Young people urged to stand up to bullies

The death of television personality Charlotte Dawson is a reminder for young people that bullying, whether online or in the schoolyard, can ruin lives, says Senior Constable Dusan Dakic.

The youth command officer for Parramatta and Holroyd region, who regularly visits local high schools, has joined the call against all forms of bullying ahead of the National Day of Action Against Bullying tomorrow.

"I think it's a really good initiative that gets it out there in the public eye, that says that sort of behaviour is unacceptable," he said.

"A good example is Charlotte Dawson . . . she was basically bullied her whole life . . . What people go through in high school, especially early, traumatic bullying, sticks with them forever."

Senior Constable Dakic asked young people who witness bullying to have the courage to speak up.

"Stand up and support that person, don't be a bystander and let it happen."

For those being bullied themselves, the first thing to do is tell someone it's happening and don't retaliate, as "most of the time, that's what the bullies want".

Each day, the police officer visits local schools to help curb youth-related crime and anti-social behaviour through workshops, responding to school incidents or by acting as a point of contact for principals who need advice.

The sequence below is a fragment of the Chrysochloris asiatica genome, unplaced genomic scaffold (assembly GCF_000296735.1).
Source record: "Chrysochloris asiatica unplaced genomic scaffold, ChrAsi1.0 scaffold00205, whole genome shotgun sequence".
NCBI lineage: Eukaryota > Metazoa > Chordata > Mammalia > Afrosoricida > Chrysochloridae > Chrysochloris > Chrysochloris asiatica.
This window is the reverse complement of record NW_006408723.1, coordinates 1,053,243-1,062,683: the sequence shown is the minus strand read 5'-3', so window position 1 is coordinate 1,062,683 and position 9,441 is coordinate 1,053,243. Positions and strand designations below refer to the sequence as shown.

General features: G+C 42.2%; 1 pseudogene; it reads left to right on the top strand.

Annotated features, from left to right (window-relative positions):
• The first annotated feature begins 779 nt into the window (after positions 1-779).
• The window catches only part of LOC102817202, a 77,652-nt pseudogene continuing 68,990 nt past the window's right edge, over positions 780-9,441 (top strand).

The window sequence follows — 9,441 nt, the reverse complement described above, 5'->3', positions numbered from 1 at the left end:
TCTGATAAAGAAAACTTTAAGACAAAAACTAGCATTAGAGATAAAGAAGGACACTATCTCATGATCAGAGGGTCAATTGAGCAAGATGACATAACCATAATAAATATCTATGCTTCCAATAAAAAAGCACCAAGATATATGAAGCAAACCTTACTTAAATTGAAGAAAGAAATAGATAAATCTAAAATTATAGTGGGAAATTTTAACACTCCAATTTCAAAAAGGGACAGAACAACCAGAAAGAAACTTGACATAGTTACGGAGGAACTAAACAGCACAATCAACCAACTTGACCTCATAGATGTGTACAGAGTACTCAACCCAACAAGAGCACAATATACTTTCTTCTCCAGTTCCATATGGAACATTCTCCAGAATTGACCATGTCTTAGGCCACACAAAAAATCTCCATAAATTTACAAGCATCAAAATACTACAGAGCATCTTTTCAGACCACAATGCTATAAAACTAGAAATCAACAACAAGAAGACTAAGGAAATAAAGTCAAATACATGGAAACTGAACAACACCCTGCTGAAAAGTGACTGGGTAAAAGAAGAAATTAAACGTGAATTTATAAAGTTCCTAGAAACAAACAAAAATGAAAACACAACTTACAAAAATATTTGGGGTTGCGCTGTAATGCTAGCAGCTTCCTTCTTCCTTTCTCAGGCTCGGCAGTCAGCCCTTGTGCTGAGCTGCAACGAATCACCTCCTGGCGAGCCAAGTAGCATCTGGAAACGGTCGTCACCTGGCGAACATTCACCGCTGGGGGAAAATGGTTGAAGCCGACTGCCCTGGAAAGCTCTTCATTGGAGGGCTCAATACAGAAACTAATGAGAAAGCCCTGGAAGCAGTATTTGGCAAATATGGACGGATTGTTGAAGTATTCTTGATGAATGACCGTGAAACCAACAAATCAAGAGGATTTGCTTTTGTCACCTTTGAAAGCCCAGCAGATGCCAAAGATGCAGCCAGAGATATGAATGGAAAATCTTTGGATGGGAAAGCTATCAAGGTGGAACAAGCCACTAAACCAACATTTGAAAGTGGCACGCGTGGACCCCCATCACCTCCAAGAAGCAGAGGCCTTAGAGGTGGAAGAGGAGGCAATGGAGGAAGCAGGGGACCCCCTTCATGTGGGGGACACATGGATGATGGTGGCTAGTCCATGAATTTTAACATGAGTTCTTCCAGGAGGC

He's one of about 120 youth command officers stationed across NSW to help reduce youth-related crime and anti-social behaviour. Last week, he gave a cyberbullying workshop at Westmead's Redbank School.

"Cyber bullying is just the same as normal bullying. It has a different name but it has the same impact and it can still be dealt with by police in the same way as physical bullying," he said.

The 2014 National Day of Action against Bullying and Violence campaign was launched on February 17.


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